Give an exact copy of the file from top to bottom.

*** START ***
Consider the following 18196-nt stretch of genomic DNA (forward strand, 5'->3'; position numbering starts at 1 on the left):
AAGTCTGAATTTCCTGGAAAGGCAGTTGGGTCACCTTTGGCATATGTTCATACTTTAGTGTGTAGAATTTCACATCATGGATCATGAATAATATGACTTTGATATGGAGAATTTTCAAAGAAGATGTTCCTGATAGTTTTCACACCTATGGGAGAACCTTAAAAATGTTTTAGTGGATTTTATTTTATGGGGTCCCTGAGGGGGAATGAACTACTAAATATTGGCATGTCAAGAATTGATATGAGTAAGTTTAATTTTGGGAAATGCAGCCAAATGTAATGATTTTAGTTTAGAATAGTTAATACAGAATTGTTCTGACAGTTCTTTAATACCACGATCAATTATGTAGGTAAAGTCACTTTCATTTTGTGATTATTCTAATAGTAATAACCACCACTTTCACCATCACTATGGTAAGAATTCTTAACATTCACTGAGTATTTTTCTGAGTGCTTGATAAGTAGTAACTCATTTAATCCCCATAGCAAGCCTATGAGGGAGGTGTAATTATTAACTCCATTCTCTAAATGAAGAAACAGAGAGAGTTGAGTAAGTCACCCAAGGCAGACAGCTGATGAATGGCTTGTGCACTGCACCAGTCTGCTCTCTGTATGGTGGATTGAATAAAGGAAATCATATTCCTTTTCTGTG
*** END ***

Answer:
Consider the following 18196-nt stretch of genomic DNA (forward strand, 5'->3'; position numbering starts at 1 on the left):
AAGTCTGAATTTCCTGGAAAGGCAGTTGGGTCACCTTTGGCATATGTTCATACTTTAGTGTGTAGAATTTCACATCATGGATCATGAATAATATGACTTTGATATGGAGAATTTTCAAAGAAGATGTTCCTGATAGTTTTCACACCTATGGGAGAACCTTAAAAATGTTTTAGTGGATTTTATTTTATGGGGTCCCTGAGGGGGAATGAACTACTAAATATTGGCATGTCAAGAATTGATATGAGTAAGTTTAATTTTGGGAAATGCAGCCAAATGTAATGATTTTAGTTTAGAATAGTTAATACAGAATTGTTCTGACAGTTCTTTAATACCACGATCAATTATGTAGGTAAAGTCACTTTCATTTTGTGATTATTCTAATAGTAATAACCACCACTTTCACCATCACTATGGTAAGAATTCTTAACATTCACTGAGTATTTTTCTGAGTGCTTGATAAGTAGTAACTCATTTAATCCCCATAGCAAGCCTATGAGGGAGGTGTAATTATTAACTCCATTCTCTAAATGAAGAAACAGAGAGAGTTGAGTAAGTCACCCAAGGCAGACAGCTGATGAATGGCTTGTGCACTGCACCAGTCTGCTCTCTGTATGGTGGATTGAATAAAGGAAATCATATTCCTTTTCTGTG